When you look at its Rotten Tomatoes rating, you’ll find a 33% critic rating, but a 70% audience rating — a numerical representation of its beloved status.
The movie was released on VHS on Sept. 9, 1994, a little over a year after its poor theatrical showing. Sales of the video started to pick up, steadily increasing over the years. The film was later released on DVD on June 4, 2002. That rise still hasn’t slowed, in part because of its slightly risqué script.
The generation who grew up watching it can relive it and finally understand the many adult-themed jokes that lace the dialogue. (How many 8-year-olds actually know what a virgin is?) It manages to have the right amount of spice and scariness, teetering on the cusp of child film and secret adult guilty pleasure. Christina Cauterucci of NPR writes about its surprisingly inappropriate jokes:
“Why is this movie, which I only saw once or twice while I was in the target age demographic, so much more fun to watch as a grown-up? Like most children’s films these days (Pixar’s especially), Hocus Pocus serves up a heaping helping of adult humor that went way over my head back in the early ’90s. Hocus Pocus serves up a heaping helping of adult humor that went way over my head back in the early ’90s.”
Case in point: When one character tells another to “Go to hell!”, decidedly angry language for children’s ears. Or, when 8-year-old Dani accidentally tells Allison that Max likes her “yabbos.” Or when Winifred tells a leering bus driver that she “desires children” (so she can suck out their souls), and he cheekily replies with, “Hey, that may take me a couple of tries, but I don’t think that’d be a problem.” Jokes for adults, sneakily packed into a kid movie.
It works double time, catering to any age group who watches it. And many age groups are, with its relentless yearly showings on television. Since 2007, the film has been a top telecast of ABC Family’s flagship 13 Nights of Halloween series. In 2009, 2.5 million people tuned in to watch it on a Saturday evening, making it the most-watched movie in the series. Since then, it has aired two or three times per year on the network, an ABC spokesperson tells Mashable.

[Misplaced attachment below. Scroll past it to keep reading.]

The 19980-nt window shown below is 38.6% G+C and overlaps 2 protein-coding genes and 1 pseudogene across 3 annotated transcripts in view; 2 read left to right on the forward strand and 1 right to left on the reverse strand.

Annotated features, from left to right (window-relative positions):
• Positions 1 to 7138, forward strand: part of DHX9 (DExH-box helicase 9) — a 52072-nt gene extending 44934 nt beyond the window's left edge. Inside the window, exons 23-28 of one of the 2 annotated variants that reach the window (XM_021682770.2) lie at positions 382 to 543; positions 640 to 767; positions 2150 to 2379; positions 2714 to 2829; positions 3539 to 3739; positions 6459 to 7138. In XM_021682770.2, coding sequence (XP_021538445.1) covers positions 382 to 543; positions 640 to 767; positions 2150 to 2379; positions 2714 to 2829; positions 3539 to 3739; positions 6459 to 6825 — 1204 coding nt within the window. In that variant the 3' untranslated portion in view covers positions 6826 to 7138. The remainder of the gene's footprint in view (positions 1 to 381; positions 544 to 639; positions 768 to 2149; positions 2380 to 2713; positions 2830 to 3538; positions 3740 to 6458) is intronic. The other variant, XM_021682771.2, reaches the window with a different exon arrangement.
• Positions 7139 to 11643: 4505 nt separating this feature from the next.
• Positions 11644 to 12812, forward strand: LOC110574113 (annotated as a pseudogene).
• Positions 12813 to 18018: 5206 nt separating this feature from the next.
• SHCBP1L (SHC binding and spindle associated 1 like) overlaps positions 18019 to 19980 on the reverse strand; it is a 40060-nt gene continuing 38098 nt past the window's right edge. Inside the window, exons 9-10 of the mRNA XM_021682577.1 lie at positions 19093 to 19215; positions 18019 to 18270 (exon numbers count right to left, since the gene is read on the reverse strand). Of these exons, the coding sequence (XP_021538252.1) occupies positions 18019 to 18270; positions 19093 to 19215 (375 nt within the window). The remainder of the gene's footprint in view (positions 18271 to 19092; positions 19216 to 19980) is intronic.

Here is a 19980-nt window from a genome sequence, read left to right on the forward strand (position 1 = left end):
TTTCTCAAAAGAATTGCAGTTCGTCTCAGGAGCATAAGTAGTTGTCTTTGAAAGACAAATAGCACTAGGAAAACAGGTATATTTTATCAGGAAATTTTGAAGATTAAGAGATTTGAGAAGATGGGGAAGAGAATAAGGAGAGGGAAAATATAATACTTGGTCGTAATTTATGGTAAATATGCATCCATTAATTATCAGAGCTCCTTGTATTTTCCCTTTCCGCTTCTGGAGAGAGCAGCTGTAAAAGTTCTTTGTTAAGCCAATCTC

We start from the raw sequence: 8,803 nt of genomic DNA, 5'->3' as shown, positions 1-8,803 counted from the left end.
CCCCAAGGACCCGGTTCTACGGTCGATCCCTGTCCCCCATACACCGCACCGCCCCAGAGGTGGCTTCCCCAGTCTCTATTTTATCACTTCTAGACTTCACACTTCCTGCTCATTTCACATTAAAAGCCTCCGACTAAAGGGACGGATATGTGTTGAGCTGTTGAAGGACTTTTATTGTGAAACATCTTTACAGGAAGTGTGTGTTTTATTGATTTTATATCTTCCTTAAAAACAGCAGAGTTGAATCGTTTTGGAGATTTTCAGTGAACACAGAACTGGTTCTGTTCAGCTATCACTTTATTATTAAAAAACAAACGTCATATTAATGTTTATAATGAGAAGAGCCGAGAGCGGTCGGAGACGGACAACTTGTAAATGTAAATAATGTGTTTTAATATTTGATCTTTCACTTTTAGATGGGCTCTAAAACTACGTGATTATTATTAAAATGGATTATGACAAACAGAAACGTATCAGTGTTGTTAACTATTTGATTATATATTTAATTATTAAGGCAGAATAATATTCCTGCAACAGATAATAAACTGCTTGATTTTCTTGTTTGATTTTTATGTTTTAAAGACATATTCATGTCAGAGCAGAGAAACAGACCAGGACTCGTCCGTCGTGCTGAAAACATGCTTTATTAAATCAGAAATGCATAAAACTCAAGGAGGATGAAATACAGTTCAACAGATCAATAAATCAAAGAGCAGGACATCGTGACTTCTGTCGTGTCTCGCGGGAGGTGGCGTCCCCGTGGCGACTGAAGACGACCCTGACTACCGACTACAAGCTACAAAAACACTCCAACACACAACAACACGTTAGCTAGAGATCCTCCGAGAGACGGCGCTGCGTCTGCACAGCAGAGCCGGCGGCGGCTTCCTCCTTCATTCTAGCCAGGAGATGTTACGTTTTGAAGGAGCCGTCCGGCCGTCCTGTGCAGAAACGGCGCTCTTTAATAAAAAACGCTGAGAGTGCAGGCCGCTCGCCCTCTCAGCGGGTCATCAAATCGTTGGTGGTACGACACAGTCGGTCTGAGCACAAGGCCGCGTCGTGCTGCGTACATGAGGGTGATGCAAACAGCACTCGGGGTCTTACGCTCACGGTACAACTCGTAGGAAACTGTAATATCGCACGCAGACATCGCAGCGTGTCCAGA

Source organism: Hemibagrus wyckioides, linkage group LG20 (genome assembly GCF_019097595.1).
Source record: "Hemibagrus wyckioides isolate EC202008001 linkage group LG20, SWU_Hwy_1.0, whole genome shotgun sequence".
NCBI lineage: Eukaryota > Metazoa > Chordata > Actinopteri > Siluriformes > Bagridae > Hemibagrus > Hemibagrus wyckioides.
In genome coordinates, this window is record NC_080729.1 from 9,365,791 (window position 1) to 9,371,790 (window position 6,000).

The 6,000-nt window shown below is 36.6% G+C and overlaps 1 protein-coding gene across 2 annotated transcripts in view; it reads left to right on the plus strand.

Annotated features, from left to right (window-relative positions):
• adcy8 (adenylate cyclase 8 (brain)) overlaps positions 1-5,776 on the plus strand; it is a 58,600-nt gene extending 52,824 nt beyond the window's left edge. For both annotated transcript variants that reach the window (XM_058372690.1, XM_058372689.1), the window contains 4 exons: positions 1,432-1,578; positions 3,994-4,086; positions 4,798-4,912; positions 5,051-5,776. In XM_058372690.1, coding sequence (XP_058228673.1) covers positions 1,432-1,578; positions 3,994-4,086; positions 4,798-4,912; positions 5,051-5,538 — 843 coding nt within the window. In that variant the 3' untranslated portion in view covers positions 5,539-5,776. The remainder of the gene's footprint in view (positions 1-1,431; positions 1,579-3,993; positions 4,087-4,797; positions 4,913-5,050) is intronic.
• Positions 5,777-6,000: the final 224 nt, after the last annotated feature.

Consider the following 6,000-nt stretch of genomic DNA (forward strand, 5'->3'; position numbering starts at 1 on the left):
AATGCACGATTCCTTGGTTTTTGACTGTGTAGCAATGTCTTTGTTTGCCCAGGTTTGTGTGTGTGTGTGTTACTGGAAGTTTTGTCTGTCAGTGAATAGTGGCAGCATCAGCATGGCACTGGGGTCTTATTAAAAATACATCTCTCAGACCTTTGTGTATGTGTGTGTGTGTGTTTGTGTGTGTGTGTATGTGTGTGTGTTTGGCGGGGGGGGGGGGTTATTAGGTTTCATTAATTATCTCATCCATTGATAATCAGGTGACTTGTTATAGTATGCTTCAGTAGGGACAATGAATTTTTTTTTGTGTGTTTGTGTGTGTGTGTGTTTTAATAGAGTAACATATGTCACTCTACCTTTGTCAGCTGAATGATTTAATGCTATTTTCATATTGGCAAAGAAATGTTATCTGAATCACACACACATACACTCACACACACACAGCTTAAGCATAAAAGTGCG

Sales of the DVD also tend to grow every October. Movie data site The Numbers tells Mashable that in 2008, sales were $659,560. The next year, $911,461. The next year, it broke a million with $1,155,773. The peak year was 2012, where it sold $2,324,042 worth of units. Come 2013, it’s still in the millions, moving $1,808,035 DVDs.
Unlike other cult films, Hocus Pocus didn’t generate its status by slipping into mystery after its theatrical release. It rose ruthlessly, bolstered by the constant TV airings which help bring in a new crowd every year. Just this month, it’s become the second most-searched movie on Yahoo by 908% (beaten only by Maleficent, a brand new movie released this year).
Midler, who still considers the film one of her favorites she’s ever done, thinks the movie took off for another reason.
“We made it before the tidal wave of Halloween happened,” she told Katie Couric. “Now it’s like huge. It’s huge—kids, grown-ups, everyone takes part in it. This movie was kind of like the beginning of the wave.”
While the rise of Halloween is another conversation, she’s not wrong about how major the holiday has become — and how prevalent the film has remained thanks to its spooky ties. Between Oct. 26 and Nov. 1, you can watch it six times on TV (twice on ABC Family, four times on Lifetime).
As for any fears that the movie’s fandom will die? That’s just a bunch of hocus pocus.